LENOX — For the first of his series of Tanglewood recitals surveying the solo piano music of Johannes Brahms, the Bavarian pianist Gerhard Oppitz programmed the composer’s earliest published piano work, the Opus 4 Scherzo, and his final one, the four pieces of Opus 119.
The biographical contrast belied the works’ similarities. Both the Scherzo and the final Rhapsody of Opus 119 — not to mention the first of the two Opus 79 Rhapsodies, which came between — revealed shared quirks: sharply ornamented melodies, firework-burst motives repeated up and down the keyboard, lyrical ideas within two-handed accompaniments. Lined up side by side, they portrayed a composer who decided on a vision early, then spent his life pursuing it.
They also displayed Brahms’s penchant for formal design and musical arc. It’s repertoire that lends itself to architectural interpretation, and Oppitz proved a thoroughly architectural pianist. In the formidable 40-minute exercise of the Piano Sonata No. 3, the last of Brahms’s sonatas, one could hear such qualities: an organ-like touch, both in its depth and in the sense of extra definition around each attack and release; a rubato derived from individually emphasized notes, expressively delayed or anticipated just off the beat; an expansive palette deliberately restricted from section to section, the music parsed into clear, primary-color layers.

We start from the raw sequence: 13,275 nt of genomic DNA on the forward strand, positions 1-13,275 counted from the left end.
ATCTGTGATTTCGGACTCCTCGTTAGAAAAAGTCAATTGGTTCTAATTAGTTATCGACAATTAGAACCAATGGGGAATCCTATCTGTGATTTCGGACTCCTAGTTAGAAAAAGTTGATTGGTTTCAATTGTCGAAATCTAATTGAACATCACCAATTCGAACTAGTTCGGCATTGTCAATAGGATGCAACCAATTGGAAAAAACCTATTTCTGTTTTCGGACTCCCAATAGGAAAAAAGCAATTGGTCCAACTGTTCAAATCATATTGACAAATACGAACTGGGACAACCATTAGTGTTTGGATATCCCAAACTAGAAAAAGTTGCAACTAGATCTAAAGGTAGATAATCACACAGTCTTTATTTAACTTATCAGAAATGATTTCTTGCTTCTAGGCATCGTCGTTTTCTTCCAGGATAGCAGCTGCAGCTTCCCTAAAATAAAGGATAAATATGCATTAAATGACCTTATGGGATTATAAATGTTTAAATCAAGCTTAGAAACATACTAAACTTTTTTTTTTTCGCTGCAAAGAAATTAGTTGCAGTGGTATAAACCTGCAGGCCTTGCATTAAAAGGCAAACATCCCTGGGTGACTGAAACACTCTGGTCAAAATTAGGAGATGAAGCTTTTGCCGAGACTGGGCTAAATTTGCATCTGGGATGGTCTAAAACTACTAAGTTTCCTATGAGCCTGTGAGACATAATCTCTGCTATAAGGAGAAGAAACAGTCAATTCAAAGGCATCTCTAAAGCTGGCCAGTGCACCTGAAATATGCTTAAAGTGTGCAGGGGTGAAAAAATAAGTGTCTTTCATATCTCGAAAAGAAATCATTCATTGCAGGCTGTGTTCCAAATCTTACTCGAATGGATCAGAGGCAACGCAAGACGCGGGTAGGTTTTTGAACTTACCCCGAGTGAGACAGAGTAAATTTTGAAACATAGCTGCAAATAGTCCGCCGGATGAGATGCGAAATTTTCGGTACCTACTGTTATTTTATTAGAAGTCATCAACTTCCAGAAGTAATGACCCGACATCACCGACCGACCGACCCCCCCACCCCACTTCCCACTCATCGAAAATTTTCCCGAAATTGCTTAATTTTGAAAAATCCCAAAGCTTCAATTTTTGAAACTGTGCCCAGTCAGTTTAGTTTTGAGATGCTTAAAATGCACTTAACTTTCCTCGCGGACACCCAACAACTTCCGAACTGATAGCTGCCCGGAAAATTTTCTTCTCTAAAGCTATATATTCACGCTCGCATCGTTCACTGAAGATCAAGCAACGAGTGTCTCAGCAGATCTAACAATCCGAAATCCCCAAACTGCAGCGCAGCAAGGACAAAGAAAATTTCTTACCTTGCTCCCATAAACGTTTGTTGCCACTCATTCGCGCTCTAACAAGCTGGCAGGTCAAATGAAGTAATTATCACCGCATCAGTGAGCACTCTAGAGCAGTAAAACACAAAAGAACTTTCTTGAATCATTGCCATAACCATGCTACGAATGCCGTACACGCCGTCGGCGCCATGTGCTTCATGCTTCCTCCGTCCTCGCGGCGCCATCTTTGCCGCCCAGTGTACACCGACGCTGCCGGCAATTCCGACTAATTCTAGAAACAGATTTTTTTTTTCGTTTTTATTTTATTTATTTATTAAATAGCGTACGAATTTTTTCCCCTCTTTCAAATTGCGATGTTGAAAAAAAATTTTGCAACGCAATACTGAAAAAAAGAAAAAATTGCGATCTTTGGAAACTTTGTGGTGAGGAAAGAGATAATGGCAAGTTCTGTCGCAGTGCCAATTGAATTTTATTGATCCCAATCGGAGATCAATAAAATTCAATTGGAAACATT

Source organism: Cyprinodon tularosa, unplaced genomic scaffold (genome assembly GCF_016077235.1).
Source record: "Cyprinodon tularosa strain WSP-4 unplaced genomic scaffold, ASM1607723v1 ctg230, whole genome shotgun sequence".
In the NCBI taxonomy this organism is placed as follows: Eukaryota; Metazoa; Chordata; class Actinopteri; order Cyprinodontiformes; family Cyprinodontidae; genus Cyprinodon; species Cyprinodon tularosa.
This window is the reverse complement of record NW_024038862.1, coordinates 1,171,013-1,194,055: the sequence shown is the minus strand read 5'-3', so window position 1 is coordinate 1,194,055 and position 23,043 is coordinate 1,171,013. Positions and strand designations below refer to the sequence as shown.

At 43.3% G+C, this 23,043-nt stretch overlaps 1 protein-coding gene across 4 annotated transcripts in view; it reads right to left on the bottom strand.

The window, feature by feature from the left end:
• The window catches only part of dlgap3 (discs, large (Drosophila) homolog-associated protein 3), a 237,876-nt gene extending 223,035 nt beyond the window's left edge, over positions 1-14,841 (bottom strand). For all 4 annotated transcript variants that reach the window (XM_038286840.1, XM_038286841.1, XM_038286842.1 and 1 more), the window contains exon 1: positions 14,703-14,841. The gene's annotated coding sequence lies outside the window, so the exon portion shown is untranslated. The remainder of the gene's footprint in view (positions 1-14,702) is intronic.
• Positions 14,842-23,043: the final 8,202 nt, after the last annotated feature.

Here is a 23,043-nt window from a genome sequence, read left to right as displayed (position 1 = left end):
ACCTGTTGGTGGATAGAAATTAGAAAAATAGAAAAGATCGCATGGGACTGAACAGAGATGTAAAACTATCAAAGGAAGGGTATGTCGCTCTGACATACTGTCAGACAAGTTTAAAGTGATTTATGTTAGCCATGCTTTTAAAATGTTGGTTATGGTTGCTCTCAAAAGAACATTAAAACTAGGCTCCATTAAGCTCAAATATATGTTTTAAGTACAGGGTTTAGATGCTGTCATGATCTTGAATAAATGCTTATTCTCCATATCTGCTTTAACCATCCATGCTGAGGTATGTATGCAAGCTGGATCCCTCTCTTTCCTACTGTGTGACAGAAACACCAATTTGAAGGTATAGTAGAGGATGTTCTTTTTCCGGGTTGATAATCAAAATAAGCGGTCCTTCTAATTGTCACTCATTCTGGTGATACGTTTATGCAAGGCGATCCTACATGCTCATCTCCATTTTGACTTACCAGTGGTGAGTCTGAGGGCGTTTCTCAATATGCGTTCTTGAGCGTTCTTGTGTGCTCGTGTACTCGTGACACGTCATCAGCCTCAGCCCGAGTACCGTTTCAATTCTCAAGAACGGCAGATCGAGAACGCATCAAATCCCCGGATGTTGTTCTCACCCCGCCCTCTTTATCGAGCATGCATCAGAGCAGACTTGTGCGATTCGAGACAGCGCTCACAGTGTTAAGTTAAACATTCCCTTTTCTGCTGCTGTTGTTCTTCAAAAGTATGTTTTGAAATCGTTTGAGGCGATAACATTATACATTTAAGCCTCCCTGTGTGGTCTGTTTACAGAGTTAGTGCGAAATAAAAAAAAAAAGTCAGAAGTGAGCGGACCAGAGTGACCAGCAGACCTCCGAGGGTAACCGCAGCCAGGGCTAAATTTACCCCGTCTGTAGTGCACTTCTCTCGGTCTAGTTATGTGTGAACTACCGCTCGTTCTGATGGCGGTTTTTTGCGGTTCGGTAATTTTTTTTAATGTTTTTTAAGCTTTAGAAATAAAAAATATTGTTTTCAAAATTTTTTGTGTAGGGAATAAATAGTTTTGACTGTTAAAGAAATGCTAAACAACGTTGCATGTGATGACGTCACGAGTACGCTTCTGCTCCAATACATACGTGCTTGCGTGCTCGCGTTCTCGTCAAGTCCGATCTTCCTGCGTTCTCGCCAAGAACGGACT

Oppitz relished the sonata’s slowly building structure — the climax of the slower, lyrical Andante was actually louder than the opening movement’s clanging announcements — and its stately parade of sectional contrasts. But the sonata, written when Brahms was 20, also shows him as a young man in a hurry, especially in the Finale, the formal outlines filled in with increasingly extravagant pianistic whims.
The sonata’s mercurial Intermezzo, too, points the way toward Brahms’s later fascination with piano miniatures. Oppitz made the Opus 79 Rhapsodies expansive and impressive, the narrative thread thoughtfully stretched, the full textures given expressive muscle. The Opus 119 pieces felt more mysterious, the music ducking around corners, lingering in unexpected places. But, in the context and the playing, they also seemed very much of a piece with the rest of Brahms’s output, just more direct: the forms still there, if not comfortingly rounded off, the ideas still similar, but more terse, more balanced off each other. Brahms’s concept of music was revealed, in the end, through distillation.
Matthew Guerrieri can be reached at firstname.lastname@example.org.